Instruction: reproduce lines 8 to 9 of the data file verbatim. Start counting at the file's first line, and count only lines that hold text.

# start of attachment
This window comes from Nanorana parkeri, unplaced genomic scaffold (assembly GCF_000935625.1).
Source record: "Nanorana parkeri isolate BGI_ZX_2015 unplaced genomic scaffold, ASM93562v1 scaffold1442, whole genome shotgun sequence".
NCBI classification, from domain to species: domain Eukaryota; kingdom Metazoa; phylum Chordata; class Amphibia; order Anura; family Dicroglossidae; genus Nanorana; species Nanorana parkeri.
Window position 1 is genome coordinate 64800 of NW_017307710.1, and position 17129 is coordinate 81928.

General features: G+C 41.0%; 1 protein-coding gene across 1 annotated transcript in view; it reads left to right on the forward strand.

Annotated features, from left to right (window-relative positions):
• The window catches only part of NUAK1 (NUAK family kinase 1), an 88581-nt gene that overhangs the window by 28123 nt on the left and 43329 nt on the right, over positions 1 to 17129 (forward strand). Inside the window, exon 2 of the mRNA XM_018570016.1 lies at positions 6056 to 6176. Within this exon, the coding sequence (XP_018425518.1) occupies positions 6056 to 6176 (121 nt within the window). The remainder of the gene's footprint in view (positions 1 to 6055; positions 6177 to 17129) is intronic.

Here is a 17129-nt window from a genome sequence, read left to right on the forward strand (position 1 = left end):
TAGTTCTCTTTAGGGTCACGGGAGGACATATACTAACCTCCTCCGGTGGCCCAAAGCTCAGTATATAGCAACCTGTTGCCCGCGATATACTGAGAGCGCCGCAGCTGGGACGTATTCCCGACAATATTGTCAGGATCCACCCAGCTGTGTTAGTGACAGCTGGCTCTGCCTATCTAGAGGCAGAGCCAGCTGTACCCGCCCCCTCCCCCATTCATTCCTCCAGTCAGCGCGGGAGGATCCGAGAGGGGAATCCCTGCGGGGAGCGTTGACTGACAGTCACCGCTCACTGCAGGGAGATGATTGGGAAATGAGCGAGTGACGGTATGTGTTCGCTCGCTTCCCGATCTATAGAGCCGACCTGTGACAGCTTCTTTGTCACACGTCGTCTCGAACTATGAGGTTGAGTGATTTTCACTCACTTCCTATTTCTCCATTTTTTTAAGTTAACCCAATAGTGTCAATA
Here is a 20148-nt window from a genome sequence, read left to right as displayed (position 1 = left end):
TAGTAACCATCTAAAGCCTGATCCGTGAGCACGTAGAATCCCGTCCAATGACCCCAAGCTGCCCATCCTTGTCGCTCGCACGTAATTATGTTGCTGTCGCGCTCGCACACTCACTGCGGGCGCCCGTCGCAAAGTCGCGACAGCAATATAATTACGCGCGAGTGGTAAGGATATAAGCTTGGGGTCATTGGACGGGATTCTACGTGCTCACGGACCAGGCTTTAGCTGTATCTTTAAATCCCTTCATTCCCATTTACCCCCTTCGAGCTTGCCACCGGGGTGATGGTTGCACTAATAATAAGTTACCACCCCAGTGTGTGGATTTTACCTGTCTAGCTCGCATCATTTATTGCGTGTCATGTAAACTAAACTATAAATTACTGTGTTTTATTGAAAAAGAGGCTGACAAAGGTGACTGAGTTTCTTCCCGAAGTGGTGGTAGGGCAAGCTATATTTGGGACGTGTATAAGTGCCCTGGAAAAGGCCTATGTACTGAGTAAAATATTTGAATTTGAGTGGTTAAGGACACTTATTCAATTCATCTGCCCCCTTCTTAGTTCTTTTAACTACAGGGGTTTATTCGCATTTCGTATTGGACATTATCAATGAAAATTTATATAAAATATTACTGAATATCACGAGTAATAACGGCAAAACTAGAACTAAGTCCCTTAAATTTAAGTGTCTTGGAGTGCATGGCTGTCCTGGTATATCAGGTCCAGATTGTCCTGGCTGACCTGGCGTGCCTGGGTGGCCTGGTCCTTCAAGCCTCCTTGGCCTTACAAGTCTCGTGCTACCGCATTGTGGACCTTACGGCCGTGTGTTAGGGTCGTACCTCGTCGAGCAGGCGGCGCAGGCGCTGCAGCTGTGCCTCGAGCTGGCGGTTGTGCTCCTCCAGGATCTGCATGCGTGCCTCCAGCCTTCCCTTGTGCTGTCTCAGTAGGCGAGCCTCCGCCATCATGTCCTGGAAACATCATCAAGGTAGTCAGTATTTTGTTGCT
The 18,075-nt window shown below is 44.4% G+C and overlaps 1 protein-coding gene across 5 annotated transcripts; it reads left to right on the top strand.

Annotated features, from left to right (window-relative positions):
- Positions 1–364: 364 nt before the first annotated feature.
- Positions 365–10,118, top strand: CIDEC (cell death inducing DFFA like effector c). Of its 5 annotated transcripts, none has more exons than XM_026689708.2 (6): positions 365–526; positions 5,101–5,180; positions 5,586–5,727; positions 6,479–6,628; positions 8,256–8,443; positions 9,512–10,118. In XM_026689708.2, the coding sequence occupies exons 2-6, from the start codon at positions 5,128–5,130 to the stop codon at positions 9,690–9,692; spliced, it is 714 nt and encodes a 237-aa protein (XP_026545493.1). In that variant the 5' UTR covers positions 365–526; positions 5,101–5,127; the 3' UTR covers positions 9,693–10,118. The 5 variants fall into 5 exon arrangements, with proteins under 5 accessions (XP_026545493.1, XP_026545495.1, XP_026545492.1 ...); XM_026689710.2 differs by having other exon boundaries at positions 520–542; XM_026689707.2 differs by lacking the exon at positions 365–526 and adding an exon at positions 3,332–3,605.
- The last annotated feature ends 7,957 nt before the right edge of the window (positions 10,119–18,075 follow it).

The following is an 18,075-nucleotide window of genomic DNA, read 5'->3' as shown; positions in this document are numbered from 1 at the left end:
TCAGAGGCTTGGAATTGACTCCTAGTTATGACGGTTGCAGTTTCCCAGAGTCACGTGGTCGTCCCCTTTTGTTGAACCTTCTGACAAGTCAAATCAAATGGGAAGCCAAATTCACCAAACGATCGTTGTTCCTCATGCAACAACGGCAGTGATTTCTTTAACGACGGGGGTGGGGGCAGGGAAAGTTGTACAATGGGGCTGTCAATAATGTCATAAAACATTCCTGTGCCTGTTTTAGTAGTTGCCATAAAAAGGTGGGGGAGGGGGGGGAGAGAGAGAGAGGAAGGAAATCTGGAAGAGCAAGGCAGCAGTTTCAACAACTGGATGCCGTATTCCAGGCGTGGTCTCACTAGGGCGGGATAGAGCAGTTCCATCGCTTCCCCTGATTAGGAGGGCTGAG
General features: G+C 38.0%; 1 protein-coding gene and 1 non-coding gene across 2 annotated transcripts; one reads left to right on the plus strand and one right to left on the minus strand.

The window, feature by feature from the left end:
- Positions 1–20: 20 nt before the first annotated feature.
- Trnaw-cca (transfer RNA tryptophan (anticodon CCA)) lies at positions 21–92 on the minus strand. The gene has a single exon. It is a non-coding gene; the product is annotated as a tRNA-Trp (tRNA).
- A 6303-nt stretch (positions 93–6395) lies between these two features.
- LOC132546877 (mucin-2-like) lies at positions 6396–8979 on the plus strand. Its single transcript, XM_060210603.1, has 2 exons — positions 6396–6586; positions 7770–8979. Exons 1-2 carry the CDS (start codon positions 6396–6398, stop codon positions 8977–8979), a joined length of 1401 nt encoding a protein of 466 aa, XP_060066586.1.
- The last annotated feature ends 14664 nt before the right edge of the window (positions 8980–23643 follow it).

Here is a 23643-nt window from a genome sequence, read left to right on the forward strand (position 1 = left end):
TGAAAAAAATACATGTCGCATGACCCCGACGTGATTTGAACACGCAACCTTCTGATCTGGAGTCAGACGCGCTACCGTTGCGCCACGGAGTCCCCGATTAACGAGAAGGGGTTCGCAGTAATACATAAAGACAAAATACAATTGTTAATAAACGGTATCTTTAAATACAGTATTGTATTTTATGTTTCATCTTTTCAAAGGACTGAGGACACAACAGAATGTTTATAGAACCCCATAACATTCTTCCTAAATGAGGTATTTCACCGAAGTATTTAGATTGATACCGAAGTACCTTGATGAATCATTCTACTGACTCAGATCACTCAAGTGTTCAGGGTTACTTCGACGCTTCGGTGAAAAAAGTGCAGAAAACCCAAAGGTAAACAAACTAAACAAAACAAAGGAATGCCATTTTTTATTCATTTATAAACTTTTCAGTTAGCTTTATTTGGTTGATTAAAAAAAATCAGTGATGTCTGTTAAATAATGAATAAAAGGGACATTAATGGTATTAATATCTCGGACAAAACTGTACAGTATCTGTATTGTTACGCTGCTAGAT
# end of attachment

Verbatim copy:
Here is a 17129-nt window from a genome sequence, read left to right on the forward strand (position 1 = left end):
TAGTTCTCTTTAGGGTCACGGGAGGACATATACTAACCTCCTCCGGTGGCCCAAAGCTCAGTATATAGCAACCTGTTGCCCGCGATATACTGAGAGCGCCGCAGCTGGGACGTATTCCCGACAATATTGTCAGGATCCACCCAGCTGTGTTAGTGACAGCTGGCTCTGCCTATCTAGAGGCAGAGCCAGCTGTACCCGCCCCCTCCCCCATTCATTCCTCCAGTCAGCGCGGGAGGATCCGAGAGGGGAATCCCTGCGGGGAGCGTTGACTGACAGTCACCGCTCACTGCAGGGAGATGATTGGGAAATGAGCGAGTGACGGTATGTGTTCGCTCGCTTCCCGATCTATAGAGCCGACCTGTGACAGCTTCTTTGTCACACGTCGTCTCGAACTATGAGGTTGAGTGATTTTCACTCACTTCCTATTTCTCCATTTTTTTAAGTTAACCCAATAGTGTCAATA